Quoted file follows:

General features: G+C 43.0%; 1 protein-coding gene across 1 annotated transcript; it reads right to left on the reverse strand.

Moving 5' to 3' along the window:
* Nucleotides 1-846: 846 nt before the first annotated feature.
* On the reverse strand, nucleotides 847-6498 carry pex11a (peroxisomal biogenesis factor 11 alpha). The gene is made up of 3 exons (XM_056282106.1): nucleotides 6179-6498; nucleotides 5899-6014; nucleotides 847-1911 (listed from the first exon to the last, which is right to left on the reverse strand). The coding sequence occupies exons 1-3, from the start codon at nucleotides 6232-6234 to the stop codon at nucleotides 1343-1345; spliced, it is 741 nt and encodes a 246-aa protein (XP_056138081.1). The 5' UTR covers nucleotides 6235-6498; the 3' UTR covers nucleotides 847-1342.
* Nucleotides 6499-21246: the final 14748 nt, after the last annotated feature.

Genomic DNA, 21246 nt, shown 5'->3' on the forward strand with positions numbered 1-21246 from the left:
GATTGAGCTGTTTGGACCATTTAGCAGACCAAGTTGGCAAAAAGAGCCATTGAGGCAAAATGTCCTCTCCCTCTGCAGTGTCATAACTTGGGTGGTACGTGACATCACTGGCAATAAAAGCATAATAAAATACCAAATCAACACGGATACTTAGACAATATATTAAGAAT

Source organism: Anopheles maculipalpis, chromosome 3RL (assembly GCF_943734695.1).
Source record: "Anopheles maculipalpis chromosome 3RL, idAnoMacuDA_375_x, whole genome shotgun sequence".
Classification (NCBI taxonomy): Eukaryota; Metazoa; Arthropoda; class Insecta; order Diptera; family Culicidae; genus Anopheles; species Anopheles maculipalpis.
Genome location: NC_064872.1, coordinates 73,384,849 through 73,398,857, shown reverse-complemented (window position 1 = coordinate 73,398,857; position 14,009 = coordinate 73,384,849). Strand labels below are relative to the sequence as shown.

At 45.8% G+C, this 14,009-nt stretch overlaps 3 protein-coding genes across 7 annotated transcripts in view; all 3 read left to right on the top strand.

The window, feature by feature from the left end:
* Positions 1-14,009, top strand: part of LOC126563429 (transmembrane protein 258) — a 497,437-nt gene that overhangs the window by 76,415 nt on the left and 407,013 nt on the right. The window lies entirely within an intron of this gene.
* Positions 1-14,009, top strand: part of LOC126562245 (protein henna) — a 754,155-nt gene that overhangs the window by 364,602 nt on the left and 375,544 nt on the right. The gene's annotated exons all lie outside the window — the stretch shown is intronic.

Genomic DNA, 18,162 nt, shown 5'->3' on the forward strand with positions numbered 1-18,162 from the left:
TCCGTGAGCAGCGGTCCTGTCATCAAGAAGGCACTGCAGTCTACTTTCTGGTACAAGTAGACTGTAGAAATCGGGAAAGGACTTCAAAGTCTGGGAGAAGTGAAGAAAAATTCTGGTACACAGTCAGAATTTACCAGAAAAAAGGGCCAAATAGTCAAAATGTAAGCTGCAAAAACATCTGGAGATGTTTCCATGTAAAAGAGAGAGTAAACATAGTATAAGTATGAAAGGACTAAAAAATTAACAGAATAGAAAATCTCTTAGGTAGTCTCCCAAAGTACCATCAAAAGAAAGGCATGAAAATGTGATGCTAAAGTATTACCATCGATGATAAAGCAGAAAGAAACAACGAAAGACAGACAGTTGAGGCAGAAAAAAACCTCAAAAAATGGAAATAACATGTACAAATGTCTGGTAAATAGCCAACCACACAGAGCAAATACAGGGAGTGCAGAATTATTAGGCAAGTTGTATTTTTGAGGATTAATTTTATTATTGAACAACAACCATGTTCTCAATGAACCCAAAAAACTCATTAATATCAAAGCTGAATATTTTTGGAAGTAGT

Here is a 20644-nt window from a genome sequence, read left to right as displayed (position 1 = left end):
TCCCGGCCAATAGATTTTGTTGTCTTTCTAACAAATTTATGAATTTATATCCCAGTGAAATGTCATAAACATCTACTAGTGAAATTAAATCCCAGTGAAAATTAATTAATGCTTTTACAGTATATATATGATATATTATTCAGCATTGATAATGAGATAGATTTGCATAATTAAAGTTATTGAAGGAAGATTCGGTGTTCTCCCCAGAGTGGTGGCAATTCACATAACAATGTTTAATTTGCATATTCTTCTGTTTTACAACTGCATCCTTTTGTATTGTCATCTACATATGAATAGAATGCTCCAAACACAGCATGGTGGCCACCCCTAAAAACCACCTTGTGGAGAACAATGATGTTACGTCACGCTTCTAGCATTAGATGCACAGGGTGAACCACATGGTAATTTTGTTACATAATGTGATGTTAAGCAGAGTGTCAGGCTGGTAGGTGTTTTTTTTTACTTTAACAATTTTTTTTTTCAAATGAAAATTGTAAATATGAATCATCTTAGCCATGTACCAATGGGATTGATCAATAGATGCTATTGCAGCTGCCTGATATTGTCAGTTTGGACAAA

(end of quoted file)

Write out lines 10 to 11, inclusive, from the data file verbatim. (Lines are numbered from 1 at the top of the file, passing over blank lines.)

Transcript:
Classification (NCBI taxonomy): Eukaryota; Metazoa; Arthropoda; class Insecta; order Diptera; family Culicidae; genus Anopheles; species Anopheles maculipalpis.
Genome location: NC_064872.1, coordinates 73,384,849 through 73,398,857, shown reverse-complemented (window position 1 = coordinate 73,398,857; position 14,009 = coordinate 73,384,849). Strand labels below are relative to the sequence as shown.